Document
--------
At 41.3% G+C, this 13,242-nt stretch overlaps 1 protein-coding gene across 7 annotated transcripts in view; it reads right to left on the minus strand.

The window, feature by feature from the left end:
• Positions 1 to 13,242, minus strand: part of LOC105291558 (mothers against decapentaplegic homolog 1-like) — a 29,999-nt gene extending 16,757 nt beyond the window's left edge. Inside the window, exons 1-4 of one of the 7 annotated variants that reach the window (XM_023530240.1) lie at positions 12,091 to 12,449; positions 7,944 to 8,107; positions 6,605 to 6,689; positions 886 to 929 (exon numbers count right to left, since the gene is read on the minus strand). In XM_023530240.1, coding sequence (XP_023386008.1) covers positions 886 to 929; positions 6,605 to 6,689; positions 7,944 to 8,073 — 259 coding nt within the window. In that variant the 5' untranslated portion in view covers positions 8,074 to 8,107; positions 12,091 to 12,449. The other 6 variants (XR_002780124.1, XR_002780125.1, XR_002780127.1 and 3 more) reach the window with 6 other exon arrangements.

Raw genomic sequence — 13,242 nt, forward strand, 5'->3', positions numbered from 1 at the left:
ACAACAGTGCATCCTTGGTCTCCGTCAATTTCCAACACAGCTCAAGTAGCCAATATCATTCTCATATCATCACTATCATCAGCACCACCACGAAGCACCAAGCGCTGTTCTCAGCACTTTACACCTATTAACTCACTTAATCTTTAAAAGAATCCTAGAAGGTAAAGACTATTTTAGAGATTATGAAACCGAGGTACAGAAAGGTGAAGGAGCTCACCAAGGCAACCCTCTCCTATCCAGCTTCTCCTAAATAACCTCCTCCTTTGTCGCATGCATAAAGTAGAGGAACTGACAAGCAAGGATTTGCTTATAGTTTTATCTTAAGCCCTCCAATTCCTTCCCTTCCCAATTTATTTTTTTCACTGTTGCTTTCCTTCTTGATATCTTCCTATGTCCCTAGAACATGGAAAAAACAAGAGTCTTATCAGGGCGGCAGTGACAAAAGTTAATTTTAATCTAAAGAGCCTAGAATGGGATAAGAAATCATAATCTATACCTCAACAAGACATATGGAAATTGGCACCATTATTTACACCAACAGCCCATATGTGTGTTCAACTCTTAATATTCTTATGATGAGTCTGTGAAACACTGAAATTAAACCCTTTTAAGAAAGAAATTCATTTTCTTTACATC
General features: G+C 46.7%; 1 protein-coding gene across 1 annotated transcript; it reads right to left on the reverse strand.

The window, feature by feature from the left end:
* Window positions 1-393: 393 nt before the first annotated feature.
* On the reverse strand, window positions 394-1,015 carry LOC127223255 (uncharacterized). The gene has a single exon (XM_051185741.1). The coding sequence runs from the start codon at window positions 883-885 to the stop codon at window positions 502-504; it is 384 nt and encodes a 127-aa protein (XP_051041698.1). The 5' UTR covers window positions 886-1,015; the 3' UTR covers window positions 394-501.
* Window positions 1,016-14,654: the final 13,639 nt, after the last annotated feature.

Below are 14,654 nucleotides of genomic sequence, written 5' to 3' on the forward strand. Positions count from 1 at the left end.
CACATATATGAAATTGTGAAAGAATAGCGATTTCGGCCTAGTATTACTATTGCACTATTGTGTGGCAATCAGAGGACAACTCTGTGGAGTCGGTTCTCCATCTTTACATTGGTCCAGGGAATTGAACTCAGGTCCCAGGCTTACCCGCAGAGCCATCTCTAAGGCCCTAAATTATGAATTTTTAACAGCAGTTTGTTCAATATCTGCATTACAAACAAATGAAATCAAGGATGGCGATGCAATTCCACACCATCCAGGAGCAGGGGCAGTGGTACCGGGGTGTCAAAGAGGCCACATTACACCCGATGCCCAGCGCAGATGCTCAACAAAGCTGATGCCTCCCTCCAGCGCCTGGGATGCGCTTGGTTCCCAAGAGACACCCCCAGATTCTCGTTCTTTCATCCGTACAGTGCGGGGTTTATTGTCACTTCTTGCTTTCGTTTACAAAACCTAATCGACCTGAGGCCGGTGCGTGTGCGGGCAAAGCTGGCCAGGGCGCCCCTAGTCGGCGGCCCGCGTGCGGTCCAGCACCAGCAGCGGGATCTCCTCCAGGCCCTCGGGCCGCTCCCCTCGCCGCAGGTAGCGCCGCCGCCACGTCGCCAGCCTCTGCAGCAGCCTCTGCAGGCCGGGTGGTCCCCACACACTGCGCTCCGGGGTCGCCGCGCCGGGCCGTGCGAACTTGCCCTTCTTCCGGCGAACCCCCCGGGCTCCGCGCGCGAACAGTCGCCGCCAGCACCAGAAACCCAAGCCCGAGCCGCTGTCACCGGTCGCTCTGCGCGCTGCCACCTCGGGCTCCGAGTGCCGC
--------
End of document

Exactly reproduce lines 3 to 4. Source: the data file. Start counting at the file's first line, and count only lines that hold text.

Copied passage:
• Positions 1 to 13,242, minus strand: part of LOC105291558 (mothers against decapentaplegic homolog 1-like) — a 29,999-nt gene extending 16,757 nt beyond the window's left edge. Inside the window, exons 1-4 of one of the 7 annotated variants that reach the window (XM_023530240.1) lie at positions 12,091 to 12,449; positions 7,944 to 8,107; positions 6,605 to 6,689; positions 886 to 929 (exon numbers count right to left, since the gene is read on the minus strand). In XM_023530240.1, coding sequence (XP_023386008.1) covers positions 886 to 929; positions 6,605 to 6,689; positions 7,944 to 8,073 — 259 coding nt within the window. In that variant the 5' untranslated portion in view covers positions 8,074 to 8,107; positions 12,091 to 12,449. The other 6 variants (XR_002780124.1, XR_002780125.1, XR_002780127.1 and 3 more) reach the window with 6 other exon arrangements.

Raw genomic sequence — 13,242 nt, forward strand, 5'->3', positions numbered from 1 at the left: